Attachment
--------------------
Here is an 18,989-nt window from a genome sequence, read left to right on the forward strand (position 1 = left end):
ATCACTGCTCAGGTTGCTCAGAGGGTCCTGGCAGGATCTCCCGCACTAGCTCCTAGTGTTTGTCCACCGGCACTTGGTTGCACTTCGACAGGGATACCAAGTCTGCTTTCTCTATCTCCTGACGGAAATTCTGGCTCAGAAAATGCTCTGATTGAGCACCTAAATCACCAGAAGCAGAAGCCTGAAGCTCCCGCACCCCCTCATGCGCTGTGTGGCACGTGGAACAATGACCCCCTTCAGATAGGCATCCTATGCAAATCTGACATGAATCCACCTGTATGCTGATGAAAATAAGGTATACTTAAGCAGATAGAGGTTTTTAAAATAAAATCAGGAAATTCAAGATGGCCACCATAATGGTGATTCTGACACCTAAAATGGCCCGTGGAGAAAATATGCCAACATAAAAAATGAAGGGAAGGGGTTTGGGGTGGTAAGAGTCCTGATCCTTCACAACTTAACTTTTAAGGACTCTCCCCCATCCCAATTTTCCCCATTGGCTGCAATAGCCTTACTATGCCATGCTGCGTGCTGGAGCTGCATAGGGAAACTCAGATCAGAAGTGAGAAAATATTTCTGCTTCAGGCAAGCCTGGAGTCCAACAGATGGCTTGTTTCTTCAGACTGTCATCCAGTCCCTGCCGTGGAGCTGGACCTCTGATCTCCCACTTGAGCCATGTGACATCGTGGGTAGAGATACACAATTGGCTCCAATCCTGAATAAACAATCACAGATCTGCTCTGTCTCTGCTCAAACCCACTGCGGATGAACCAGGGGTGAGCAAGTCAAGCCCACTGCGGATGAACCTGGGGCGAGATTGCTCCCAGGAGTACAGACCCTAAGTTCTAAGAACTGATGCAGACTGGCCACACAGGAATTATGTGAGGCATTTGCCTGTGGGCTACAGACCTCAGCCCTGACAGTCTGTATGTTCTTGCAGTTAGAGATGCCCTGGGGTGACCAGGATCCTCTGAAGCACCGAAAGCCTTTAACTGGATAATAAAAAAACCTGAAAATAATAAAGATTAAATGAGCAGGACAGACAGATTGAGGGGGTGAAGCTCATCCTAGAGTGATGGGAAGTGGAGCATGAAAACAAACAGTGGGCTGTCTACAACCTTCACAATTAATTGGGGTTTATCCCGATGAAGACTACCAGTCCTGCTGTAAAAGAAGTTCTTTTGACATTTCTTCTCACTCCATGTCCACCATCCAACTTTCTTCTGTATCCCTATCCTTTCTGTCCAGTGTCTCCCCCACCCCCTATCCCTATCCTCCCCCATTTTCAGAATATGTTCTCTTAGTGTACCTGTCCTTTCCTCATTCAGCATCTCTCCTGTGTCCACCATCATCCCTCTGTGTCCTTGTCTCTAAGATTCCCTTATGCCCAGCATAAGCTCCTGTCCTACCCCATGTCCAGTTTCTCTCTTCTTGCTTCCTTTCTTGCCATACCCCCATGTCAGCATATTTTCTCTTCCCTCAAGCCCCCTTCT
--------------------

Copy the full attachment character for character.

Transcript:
Here is an 18,989-nt window from a genome sequence, read left to right on the forward strand (position 1 = left end):
ATCACTGCTCAGGTTGCTCAGAGGGTCCTGGCAGGATCTCCCGCACTAGCTCCTAGTGTTTGTCCACCGGCACTTGGTTGCACTTCGACAGGGATACCAAGTCTGCTTTCTCTATCTCCTGACGGAAATTCTGGCTCAGAAAATGCTCTGATTGAGCACCTAAATCACCAGAAGCAGAAGCCTGAAGCTCCCGCACCCCCTCATGCGCTGTGTGGCACGTGGAACAATGACCCCCTTCAGATAGGCATCCTATGCAAATCTGACATGAATCCACCTGTATGCTGATGAAAATAAGGTATACTTAAGCAGATAGAGGTTTTTAAAATAAAATCAGGAAATTCAAGATGGCCACCATAATGGTGATTCTGACACCTAAAATGGCCCGTGGAGAAAATATGCCAACATAAAAAATGAAGGGAAGGGGTTTGGGGTGGTAAGAGTCCTGATCCTTCACAACTTAACTTTTAAGGACTCTCCCCCATCCCAATTTTCCCCATTGGCTGCAATAGCCTTACTATGCCATGCTGCGTGCTGGAGCTGCATAGGGAAACTCAGATCAGAAGTGAGAAAATATTTCTGCTTCAGGCAAGCCTGGAGTCCAACAGATGGCTTGTTTCTTCAGACTGTCATCCAGTCCCTGCCGTGGAGCTGGACCTCTGATCTCCCACTTGAGCCATGTGACATCGTGGGTAGAGATACACAATTGGCTCCAATCCTGAATAAACAATCACAGATCTGCTCTGTCTCTGCTCAAACCCACTGCGGATGAACCAGGGGTGAGCAAGTCAAGCCCACTGCGGATGAACCTGGGGCGAGATTGCTCCCAGGAGTACAGACCCTAAGTTCTAAGAACTGATGCAGACTGGCCACACAGGAATTATGTGAGGCATTTGCCTGTGGGCTACAGACCTCAGCCCTGACAGTCTGTATGTTCTTGCAGTTAGAGATGCCCTGGGGTGACCAGGATCCTCTGAAGCACCGAAAGCCTTTAACTGGATAATAAAAAAACCTGAAAATAATAAAGATTAAATGAGCAGGACAGACAGATTGAGGGGGTGAAGCTCATCCTAGAGTGATGGGAAGTGGAGCATGAAAACAAACAGTGGGCTGTCTACAACCTTCACAATTAATTGGGGTTTATCCCGATGAAGACTACCAGTCCTGCTGTAAAAGAAGTTCTTTTGACATTTCTTCTCACTCCATGTCCACCATCCAACTTTCTTCTGTATCCCTATCCTTTCTGTCCAGTGTCTCCCCCACCCCCTATCCCTATCCTCCCCCATTTTCAGAATATGTTCTCTTAGTGTACCTGTCCTTTCCTCATTCAGCATCTCTCCTGTGTCCACCATCATCCCTCTGTGTCCTTGTCTCTAAGATTCCCTTATGCCCAGCATAAGCTCCTGTCCTACCCCATGTCCAGTTTCTCTCTTCTTGCTTCCTTTCTTGCCATACCCCCATGTCAGCATATTTTCTCTTCCCTCAAGCCCCCTTCT